I have a c# program that opens a .tif image and later offers the option to save it. However, there is always a drop in quality when saving the image.

I passed some parameters while saving the image so that the quality is at 100 % and there is no compression, but the number of actual unique colors go from 254 (in the original image) to 16(in the saved image) with a clear loss in quality/information, even though the image properties show 8bpp. Displaying the image in a picturebox also shows reduced quality, so I am thinking that the problem is opening the image but so far, I haven't been able to resolve the issue

How do I avoid this?

Here's the code for opening the image:

public Image imageImport(){
            Stream myStream = null;
            OpenFileDialog openTifDialog = new OpenFileDialog();
            openTifDialog.Title = "Open Desired Image";
            openTifDialog.InitialDirectory = @"c:\";
            openTifDialog.Filter = "Tiff only (*.tif)|*.tif";
            openTifDialog.FilterIndex = 1;
            openTifDialog.RestoreDirectory = true;
            if (openTifDialog.ShowDialog() == DialogResult.OK)
            {   try
                    if ((myStream = openTifDialog.OpenFile()) != null)
                        using (myStream)
                            String tifFileName= openTifDialog.FileName;
                            imgLocation = tifFileName;
                            Bitmap tifFile = new Bitmap(tifFileName);
                            return tifFile;

                catch (Exception ex)
    MessageBox.Show("Error: Could not read file from disk. Original error: " + ex.Message);

            return null;


This is the way I save the image:

private void saveImage(Image img){
        SaveFileDialog sf = new SaveFileDialog();
        sf.Title = "Select File Location";
        sf.Filter = " bmp (*.bmp)|*.bmp|jpeg (*.jpg)|*.jpg|tiff (*.tif)|*.tif";
        sf.FilterIndex = 4;
        sf.RestoreDirectory = true;

        // If the file name is not an empty string open it for saving.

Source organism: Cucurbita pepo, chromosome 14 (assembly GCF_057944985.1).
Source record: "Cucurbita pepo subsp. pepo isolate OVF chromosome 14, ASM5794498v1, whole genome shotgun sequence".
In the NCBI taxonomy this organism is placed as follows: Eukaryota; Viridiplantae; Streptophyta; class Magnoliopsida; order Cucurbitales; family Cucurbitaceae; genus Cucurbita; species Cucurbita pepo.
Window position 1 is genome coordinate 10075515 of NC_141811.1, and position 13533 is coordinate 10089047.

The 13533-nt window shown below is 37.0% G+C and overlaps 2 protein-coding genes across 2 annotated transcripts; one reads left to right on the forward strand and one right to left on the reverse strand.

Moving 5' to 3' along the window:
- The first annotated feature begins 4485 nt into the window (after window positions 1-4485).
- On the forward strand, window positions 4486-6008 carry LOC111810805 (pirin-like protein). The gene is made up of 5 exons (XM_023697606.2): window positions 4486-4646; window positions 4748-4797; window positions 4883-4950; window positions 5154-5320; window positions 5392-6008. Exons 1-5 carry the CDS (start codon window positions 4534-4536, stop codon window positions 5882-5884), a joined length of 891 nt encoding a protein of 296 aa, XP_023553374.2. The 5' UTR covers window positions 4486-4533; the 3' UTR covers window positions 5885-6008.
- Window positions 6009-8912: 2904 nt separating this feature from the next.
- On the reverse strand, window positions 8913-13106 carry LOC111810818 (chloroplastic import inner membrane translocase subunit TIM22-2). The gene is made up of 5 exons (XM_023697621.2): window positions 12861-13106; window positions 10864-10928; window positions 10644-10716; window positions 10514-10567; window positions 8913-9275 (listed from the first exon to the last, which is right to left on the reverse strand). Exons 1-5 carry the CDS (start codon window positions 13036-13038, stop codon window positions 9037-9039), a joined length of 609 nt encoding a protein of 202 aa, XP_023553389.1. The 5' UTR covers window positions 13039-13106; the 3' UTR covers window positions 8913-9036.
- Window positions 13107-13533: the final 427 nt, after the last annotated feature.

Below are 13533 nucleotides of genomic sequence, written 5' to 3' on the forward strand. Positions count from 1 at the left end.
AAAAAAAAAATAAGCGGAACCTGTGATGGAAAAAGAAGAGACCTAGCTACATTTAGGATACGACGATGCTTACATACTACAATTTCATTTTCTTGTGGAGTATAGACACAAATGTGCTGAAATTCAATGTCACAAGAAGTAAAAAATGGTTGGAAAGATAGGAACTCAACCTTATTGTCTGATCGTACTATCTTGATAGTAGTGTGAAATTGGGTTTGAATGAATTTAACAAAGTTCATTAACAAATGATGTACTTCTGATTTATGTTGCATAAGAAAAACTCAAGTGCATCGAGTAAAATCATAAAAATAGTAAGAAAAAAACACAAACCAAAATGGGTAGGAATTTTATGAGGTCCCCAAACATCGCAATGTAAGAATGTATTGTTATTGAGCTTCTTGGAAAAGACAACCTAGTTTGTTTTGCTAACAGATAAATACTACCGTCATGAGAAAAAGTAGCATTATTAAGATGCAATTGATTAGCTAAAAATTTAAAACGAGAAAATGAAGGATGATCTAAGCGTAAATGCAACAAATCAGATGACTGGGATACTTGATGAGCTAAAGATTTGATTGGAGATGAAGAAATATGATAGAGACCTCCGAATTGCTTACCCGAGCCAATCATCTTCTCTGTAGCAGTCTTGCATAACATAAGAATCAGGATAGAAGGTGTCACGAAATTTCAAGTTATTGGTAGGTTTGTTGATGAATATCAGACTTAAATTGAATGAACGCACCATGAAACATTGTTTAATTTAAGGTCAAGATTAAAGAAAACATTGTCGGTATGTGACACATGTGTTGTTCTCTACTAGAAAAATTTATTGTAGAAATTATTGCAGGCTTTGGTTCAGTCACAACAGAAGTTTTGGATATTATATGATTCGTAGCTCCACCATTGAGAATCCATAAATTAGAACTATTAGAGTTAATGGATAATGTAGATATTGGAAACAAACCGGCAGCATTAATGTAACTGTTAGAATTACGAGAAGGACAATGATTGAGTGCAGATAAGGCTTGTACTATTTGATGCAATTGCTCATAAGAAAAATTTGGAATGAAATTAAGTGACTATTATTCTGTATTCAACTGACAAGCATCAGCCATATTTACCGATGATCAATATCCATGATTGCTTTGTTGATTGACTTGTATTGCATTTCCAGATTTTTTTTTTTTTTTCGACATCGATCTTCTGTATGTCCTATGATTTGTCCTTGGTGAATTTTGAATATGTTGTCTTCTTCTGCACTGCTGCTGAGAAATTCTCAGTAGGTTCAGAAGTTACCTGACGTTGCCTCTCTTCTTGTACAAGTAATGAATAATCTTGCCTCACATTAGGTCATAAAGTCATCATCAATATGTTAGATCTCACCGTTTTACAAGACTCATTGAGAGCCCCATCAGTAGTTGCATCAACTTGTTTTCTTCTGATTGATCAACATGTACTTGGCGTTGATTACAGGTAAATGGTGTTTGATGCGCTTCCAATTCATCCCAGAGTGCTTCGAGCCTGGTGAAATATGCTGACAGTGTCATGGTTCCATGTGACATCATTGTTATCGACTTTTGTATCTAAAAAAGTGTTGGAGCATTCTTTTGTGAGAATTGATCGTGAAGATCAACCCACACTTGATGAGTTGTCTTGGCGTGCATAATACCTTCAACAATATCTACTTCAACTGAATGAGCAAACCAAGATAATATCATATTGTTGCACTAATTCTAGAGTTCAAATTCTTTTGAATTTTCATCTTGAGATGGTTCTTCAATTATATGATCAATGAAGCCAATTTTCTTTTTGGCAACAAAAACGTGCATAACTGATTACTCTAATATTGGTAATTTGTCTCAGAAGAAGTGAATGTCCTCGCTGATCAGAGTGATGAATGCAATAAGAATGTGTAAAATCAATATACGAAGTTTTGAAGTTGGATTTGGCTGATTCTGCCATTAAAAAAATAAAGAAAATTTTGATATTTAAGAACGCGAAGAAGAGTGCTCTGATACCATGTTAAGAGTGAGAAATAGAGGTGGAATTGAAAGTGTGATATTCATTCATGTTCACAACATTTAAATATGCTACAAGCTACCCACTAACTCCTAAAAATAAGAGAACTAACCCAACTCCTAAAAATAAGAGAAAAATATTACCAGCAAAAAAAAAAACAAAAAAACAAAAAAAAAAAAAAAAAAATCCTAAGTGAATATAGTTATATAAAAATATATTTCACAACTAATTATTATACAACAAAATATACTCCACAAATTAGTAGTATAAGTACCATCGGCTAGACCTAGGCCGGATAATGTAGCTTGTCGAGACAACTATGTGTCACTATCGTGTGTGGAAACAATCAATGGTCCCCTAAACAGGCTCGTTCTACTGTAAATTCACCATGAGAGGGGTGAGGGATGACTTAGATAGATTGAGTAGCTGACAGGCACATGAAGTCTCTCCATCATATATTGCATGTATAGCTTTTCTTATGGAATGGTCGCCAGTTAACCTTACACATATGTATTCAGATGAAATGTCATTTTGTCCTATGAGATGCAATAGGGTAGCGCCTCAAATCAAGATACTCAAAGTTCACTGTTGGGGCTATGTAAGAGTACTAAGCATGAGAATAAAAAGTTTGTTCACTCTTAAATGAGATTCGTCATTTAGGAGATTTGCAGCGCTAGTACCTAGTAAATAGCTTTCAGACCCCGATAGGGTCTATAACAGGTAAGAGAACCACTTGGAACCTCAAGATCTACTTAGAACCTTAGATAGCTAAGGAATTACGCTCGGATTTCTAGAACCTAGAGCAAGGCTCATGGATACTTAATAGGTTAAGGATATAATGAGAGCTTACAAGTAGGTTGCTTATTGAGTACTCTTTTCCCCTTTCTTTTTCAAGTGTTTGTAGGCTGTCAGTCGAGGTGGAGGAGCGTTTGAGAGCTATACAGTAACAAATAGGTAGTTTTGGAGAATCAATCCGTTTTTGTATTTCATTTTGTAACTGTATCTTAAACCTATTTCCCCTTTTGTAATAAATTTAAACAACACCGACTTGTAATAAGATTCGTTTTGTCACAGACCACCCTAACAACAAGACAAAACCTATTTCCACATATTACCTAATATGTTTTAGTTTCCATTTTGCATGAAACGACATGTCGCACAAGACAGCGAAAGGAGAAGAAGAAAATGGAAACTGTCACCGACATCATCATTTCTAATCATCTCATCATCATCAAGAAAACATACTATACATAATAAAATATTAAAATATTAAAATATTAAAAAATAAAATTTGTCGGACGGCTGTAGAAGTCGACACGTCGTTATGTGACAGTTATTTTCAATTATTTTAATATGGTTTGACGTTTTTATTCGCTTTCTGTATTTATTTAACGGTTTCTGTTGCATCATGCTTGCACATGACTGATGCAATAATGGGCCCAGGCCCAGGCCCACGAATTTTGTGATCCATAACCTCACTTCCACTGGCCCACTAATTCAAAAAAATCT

if (sf.FileName != "")
            // Saves the Image via a FileStream created by the OpenFile method.
            System.IO.FileStream fs =
            // Saves the Image in the appropriate ImageFormat based upon the
            // File type selected in the dialog box.
            // NOTE that the FilterIndex property is one-based.
            switch (sf.FilterIndex)
                case 1:

                case 2:

                case 3://only one i am currently using
                    ImageCodecInfo codecInfo = ImageClass.GetEncoderInfo(ImageFormat.Tiff);
                     EncoderParameters parameters = new EncoderParameters(2);
                     parameters.Param[0] = new EncoderParameter(System.Drawing.Imaging.Encoder.Quality,100L);
                     parameters.Param[1] = new EncoderParameter(System.Drawing.Imaging.Encoder.Compression, (long)EncoderValue.CompressionNone);
                    img.Save(fs,codecInfo, parameters);



Even if I don't resize or change the image in any ways, I experience a loss in quality. any advice?

4 Years
Discussion Span
Last Post by JOSheaIV

Also tried opening the file with:Image tiffImage = Image.FromFile(tiffFileName, true); no improvement


Also, the image in question is a grayscale image at 8 bits per pixel - 256 colors/shades of gray - This doesn't happen with a 24 bits per pixel color image that I tested where all the colors are retained. I am starting to think that the image class may only support 16 shades of gray


Hi edwingk, or anyone else who stumbles across this!

What you've encountered is probably the same bug in the .NET tiff loading routine that I've come across several times. A coworker complained to MS about it; they essentially shrugged and told him to live with it. However, there are workarounds. Try this:

Stream imageStreamSource = new FileStream(fileName, FileMode.Open, FileAccess.Read, FileShare.Read);
TiffBitmapDecoder decoder = new TiffBitmapDecoder(imageStreamSource, BitmapCreateOptions.PreservePixelFormat, BitmapCacheOption.Default);
int frame =0; // adjust/ loop for multiframe tiffs
BitmapSource bitmapSource = decoder.Frames[0];

// this piece works for 8-bit grayscale. Adjust for other formats.
Bitmap bmp = new Bitmap(bitmapSource.PixelWidth, bitmapSource.PixelHeight, PixelFormat.Format8bppIndexed);
BitmapData data = bmp.LockBits(new Rectangle(System.Drawing.Point.Empty, bmp.Size), ImageLockMode.WriteOnly, PixelFormat.Format8bppIndexed);
bitmapSource.CopyPixels(Int32Rect.Empty, data.Scan0, data.Height * data.Stride, data.Stride);

Well for saving, you could always just write the image to a file with a byte array. Of course this involves creating the header for the file. (however if you read it in as a Byte array that could get around it).

I know that's how I got around an issue of mine, where I altered the header of a Bitmap image to be larger then they usually are. The only way to preserve it was to save the byte array as a byte stream (and let the PC do what it does best and read the header and see it was a bitmap).

Pretty much when it doubt, look at the bytes, see if you can work with them instead of the Image related libraries (once had to resize an image, wanted to keep it as 8 bit look ... only way was to manually create each pixel)

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